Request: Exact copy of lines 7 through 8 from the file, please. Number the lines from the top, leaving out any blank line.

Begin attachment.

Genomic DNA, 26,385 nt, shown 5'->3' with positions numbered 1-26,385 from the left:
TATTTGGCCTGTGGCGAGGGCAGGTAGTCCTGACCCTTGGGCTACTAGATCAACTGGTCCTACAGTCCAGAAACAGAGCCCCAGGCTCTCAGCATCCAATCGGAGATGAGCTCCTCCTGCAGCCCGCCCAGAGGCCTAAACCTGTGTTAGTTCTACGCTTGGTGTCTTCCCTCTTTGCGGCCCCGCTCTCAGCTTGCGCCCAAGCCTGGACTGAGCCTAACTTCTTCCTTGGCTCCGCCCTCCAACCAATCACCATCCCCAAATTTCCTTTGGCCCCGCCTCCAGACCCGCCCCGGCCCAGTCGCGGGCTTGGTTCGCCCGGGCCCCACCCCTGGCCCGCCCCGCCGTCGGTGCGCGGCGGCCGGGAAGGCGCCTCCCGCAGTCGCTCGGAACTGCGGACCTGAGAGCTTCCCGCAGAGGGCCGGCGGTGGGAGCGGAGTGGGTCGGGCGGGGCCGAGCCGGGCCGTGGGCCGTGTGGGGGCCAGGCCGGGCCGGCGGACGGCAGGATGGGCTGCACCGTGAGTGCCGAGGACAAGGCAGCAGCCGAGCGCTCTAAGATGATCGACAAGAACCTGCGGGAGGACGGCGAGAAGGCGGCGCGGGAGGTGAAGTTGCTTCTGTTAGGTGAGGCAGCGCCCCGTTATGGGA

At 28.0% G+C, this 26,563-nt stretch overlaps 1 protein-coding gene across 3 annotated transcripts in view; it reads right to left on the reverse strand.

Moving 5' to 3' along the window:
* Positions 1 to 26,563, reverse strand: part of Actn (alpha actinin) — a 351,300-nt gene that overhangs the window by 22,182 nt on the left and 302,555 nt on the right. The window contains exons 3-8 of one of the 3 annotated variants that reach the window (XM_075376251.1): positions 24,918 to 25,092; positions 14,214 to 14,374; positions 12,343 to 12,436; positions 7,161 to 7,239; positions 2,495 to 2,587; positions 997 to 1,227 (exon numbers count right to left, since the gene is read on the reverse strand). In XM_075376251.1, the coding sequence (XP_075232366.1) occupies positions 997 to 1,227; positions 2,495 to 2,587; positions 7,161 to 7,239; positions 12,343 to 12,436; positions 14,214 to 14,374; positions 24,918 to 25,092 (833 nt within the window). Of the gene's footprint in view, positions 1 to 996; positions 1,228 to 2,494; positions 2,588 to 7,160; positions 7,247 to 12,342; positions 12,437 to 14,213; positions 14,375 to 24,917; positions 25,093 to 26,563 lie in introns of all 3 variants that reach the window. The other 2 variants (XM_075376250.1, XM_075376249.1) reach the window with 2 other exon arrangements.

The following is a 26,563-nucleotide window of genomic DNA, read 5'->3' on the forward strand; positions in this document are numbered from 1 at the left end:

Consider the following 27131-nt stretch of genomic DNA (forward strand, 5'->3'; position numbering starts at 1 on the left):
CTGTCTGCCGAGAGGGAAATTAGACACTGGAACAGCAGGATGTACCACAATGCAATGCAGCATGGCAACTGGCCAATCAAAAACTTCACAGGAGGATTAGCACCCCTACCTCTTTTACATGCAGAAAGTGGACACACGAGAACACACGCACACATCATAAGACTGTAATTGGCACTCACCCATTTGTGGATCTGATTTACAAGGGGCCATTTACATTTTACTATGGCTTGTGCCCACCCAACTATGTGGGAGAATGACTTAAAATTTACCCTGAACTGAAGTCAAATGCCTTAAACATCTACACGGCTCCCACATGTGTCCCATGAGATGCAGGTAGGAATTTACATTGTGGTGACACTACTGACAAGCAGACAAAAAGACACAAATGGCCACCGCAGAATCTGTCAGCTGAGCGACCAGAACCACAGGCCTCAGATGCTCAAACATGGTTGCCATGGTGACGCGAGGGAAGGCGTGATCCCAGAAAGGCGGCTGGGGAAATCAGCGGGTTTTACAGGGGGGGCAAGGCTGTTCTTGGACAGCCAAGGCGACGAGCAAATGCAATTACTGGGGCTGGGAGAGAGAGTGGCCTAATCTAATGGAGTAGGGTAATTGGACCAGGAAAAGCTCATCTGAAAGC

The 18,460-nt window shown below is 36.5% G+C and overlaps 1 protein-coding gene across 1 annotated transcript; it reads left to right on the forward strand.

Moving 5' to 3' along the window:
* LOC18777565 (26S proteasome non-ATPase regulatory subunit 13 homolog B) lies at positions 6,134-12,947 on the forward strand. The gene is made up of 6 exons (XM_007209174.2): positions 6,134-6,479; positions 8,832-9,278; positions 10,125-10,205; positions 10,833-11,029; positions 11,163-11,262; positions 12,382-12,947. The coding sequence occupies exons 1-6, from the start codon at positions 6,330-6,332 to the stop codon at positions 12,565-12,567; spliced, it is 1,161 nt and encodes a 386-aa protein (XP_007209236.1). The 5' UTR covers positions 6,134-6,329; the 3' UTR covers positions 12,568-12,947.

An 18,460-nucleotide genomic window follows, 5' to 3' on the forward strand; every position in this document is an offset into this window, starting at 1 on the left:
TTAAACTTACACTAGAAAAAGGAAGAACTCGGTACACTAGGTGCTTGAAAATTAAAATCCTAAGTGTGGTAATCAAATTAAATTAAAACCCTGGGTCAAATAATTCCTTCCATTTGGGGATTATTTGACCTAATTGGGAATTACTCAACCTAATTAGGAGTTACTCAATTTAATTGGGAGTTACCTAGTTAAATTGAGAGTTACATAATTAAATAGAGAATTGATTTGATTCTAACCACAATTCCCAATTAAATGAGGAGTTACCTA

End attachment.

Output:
Consider the following 27131-nt stretch of genomic DNA (forward strand, 5'->3'; position numbering starts at 1 on the left):
CTGTCTGCCGAGAGGGAAATTAGACACTGGAACAGCAGGATGTACCACAATGCAATGCAGCATGGCAACTGGCCAATCAAAAACTTCACAGGAGGATTAGCACCCCTACCTCTTTTACATGCAGAAAGTGGACACACGAGAACACACGCACACATCATAAGACTGTAATTGGCACTCACCCATTTGTGGATCTGATTTACAAGGGGCCATTTACATTTTACTATGGCTTGTGCCCACCCAACTATGTGGGAGAATGACTTAAAATTTACCCTGAACTGAAGTCAAATGCCTTAAACATCTACACGGCTCCCACATGTGTCCCATGAGATGCAGGTAGGAATTTACATTGTGGTGACACTACTGACAAGCAGACAAAAAGACACAAATGGCCACCGCAGAATCTGTCAGCTGAGCGACCAGAACCACAGGCCTCAGATGCTCAAACATGGTTGCCATGGTGACGCGAGGGAAGGCGTGATCCCAGAAAGGCGGCTGGGGAAATCAGCGGGTTTTACAGGGGGGGCAAGGCTGTTCTTGGACAGCCAAGGCGACGAGCAAATGCAATTACTGGGGCTGGGAGAGAGAGTGGCCTAATCTAATGGAGTAGGGTAATTGGACCAGGAAAAGCTCATCTGAAAGC